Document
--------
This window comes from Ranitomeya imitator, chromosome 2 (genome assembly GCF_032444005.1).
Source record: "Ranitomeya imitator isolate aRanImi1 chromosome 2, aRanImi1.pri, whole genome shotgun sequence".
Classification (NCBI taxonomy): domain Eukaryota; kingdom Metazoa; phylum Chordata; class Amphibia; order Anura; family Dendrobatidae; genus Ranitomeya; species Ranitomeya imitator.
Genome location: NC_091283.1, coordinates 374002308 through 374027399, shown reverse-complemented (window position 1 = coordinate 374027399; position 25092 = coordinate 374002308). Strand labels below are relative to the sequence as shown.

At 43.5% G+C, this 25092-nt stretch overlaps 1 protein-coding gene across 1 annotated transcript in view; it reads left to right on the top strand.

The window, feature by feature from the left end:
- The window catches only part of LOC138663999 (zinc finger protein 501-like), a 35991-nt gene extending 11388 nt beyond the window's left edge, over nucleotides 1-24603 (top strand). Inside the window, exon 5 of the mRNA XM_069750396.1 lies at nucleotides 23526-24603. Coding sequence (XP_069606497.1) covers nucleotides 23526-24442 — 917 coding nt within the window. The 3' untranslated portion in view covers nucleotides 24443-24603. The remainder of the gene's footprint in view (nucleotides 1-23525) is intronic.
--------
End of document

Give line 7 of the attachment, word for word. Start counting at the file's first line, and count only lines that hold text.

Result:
- The window catches only part of LOC138663999 (zinc finger protein 501-like), a 35991-nt gene extending 11388 nt beyond the window's left edge, over nucleotides 1-24603 (top strand). Inside the window, exon 5 of the mRNA XM_069750396.1 lies at nucleotides 23526-24603. Coding sequence (XP_069606497.1) covers nucleotides 23526-24442 — 917 coding nt within the window. The 3' untranslated portion in view covers nucleotides 24443-24603. The remainder of the gene's footprint in view (nucleotides 1-23525) is intronic.